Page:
Tech Industry

Congratulations, Nokia, now get to work

Nokia's Lumia 900 wins CNET's Best of CES Award, but the company must work with AT&T to make the handset and Windows Phone 7 a success.

The camera is one of the Lumia 900's best features.

LAS VEGAS--With Windows Phone 7, we've spent a lot of time waiting.

We started by waiting for Microsoft to upgrade from the stodgy Windows Mobile. Then, we waited for the first Windows Phone 7 (WP7) handsets before waiting again for decent apps. And finally, once we had all of those things we waited for WP7 to really take off.

Granted, we're still waiting on that last point, but at CES 2012, Nokia may have shown us the proverbial light at the end of the tunnel.

On Monday, during an afternoon crowded with other press conferences, Nokia pulled in a packed house to introduce the Lumia 900 for AT&T. Given the leaks that preceded the announcement, the news wasn't surprising. But that didn't stop the Lumia from taking CNET's Best of CES award in the smartphones category.

Why the win matters
When Nokia reps were taking the stage today at the award ceremony, I overhead someone in the crowd remark that it was "a big deal" that a WP7 device had won. I didn't think about that point when we were first choosing our award nominees, but now I'd have to agree.

The Lumia 900 won because it's a great device (I'll get to why in a moment), but there's more to it than that. It's also exciting because it marks the first clear and strong collaboration between a manufacturer, carrier, and Microsoft. And that's something that the OS has missed for a long time.

Consider that unless you actually turned them on, it wasn't clear that the earlier devices even had WP7. For the most part, it was almost as if the OEMs just took an Android phone, cleared the memory, and installed the new OS. Indeed, there was little unique about them beyond what was inside.

Nokia, however, is changing that. From the moment you pick them up you can tell that the Lumia devices were designed with WP7 in mind. It was built to run Microsoft's OS from the start, rather than being a device that Nokia just happened to throw WP7 in. When Nokia announced its Microsoft partnership last year I was hoping that would happen. Fortunately, the Lumia 900 shows that it has.

And about the phone
As I said, though, the Best of CES award really is about the phone itself. And on the front, the Lumia 900 shines. Though similar to the Nokia Lumia 800 and N9 on the outside, the Lumia 900 entices with a clean and trim profile, a gorgeous 4.3-inch AMOLED display, and a choice a sharp cyan color (you can get it black too). I also loved the solid and comfortable construction that is a hallmark of Nokia design.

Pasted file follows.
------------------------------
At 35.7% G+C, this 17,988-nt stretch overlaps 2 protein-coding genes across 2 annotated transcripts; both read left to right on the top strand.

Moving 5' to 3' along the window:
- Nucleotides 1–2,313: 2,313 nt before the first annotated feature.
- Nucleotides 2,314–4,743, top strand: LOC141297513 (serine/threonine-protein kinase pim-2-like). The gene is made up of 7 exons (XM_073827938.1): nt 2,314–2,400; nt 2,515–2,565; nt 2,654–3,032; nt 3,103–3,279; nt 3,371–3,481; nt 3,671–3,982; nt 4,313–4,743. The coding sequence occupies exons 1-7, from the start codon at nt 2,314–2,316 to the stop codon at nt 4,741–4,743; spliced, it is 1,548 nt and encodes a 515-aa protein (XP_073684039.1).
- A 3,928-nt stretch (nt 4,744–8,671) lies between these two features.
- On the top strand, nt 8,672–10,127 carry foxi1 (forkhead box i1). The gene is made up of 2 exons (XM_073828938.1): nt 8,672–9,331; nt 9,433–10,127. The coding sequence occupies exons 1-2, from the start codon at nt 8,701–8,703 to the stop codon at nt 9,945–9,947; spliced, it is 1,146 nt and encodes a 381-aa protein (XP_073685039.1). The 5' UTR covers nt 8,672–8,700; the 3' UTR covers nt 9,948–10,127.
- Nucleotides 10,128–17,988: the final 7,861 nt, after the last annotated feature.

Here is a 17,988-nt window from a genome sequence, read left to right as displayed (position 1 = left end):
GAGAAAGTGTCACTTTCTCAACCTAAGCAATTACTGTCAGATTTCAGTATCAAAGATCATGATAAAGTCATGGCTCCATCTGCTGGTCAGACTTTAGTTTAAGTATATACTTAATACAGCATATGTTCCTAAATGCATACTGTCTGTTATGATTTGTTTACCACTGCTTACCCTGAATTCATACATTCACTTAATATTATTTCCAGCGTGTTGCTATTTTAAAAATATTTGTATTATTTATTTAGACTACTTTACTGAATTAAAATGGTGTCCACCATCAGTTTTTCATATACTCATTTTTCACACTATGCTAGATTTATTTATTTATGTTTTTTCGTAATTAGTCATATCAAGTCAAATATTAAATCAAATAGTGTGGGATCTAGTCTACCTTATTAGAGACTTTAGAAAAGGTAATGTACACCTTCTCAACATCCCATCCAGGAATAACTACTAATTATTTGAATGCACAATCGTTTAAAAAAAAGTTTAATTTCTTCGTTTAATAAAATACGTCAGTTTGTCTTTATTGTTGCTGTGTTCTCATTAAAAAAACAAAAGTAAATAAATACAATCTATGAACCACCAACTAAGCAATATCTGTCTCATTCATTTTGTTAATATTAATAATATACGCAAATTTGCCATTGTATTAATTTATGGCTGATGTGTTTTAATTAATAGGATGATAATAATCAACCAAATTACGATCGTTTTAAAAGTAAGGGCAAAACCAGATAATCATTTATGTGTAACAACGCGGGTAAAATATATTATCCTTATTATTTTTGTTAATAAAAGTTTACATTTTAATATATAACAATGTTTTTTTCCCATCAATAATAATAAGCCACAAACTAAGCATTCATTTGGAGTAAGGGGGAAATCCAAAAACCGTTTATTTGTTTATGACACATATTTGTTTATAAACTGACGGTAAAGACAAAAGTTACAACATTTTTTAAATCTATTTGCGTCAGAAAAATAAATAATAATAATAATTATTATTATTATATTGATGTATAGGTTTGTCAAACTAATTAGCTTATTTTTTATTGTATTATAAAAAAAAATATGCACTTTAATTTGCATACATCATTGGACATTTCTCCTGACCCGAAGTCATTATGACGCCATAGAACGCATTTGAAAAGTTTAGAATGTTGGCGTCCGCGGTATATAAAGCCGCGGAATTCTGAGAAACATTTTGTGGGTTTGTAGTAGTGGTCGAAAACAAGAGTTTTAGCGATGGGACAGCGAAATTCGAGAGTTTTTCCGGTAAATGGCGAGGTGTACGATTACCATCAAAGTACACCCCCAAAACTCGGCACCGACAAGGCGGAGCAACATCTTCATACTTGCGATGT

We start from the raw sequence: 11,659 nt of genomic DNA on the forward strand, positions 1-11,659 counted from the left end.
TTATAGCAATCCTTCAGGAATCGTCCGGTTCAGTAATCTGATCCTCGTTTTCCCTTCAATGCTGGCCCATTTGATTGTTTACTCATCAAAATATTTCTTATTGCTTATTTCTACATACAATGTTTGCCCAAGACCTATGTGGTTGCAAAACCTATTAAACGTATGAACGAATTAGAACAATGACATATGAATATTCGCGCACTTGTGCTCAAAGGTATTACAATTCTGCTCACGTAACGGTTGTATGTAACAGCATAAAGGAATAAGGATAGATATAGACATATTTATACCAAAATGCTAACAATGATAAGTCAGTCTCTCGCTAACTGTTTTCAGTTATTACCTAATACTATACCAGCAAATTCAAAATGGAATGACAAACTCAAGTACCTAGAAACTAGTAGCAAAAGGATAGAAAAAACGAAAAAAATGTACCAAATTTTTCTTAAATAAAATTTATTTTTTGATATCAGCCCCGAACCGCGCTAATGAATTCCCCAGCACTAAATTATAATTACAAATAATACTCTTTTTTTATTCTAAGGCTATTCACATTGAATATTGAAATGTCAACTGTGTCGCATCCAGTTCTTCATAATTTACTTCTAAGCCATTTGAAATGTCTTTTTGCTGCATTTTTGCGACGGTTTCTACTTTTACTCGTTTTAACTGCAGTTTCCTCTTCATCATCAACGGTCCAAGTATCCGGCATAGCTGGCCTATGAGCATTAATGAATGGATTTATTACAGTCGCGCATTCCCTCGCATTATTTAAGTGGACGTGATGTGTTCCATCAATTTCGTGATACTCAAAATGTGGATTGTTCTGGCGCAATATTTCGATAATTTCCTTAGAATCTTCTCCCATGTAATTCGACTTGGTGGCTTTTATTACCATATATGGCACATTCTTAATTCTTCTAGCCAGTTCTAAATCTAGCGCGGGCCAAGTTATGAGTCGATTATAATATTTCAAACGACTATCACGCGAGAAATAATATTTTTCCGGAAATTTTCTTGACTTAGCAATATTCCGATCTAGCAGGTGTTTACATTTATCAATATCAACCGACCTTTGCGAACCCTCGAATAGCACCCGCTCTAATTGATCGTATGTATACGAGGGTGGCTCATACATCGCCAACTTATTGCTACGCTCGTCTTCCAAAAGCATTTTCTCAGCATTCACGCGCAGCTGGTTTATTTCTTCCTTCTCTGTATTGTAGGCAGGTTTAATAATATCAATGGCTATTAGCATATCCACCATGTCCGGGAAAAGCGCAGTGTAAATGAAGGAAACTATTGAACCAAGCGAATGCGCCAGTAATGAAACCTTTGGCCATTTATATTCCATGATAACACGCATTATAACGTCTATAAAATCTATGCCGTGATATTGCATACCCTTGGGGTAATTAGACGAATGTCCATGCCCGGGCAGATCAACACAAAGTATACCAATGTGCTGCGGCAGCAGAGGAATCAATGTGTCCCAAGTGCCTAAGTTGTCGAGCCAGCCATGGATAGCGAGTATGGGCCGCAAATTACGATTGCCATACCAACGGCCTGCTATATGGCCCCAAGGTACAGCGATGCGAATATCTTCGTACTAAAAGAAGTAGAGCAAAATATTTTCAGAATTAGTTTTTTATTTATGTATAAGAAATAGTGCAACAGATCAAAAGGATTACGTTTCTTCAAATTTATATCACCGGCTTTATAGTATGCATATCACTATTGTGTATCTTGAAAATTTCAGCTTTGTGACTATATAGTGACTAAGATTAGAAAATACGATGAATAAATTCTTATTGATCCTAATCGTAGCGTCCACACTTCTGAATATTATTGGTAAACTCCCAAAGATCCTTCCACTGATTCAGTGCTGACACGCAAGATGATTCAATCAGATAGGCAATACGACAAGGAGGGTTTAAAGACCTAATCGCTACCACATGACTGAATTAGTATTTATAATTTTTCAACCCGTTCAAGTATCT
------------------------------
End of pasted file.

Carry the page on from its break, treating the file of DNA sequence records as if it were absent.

Inside there's even more to impress. The 8-megapixel camera has a Carl Zeiss lens, an F2.2 aperture, and a 28mm focal length. Though I didn't get to see any photos printed, that's a lot of shooting power and the viewfinder interface is superb.

With the Mango onboard you'll get all the benefits of the update plus People Hub. That feature has nifty features like organizing all your communications with a contact into one list. Also on the Microsoft side, you get the support for Xbox live.

The 1.4GHz processor keeps things running smoothly and the touch interface is responsive. Deeper down, you'll find the all the usual smartphone features that you'd expect and last, but not least, there's that all-too-important support for AT&T's next-generation LTE network. Add those elements together make for a potentially great phone.

Now playing: Watch this: Nokia's Lumia 900 goes official at CES

Now comes the hard part
So yes, Nokia, you deserve it. Thanks for putting so much into this phone, but now the ball is in your court. As TechRepublic's Jason Hiner wrote so very well yesterday, the Hail Mary is now in the air and WP7 is running out of excuses.

So please, Nokia, release this phone, release it soon, and don't remove features at the last moment. WP7 fans like myself will be rooting for you so don't screw it up. And if you need further pointers, CNET's Jessica Dolcourt has them.

Likewise, AT&T, you also have work to do. While in the past it seemed as if carriers were adding Windows Phone 7 devices as an afterthought, you're putting some passion and energy into this device. So give the Lumia 900 the marketing attention it needs, train your sales reps well, and deliver great performance.

Because I'm tired of waiting.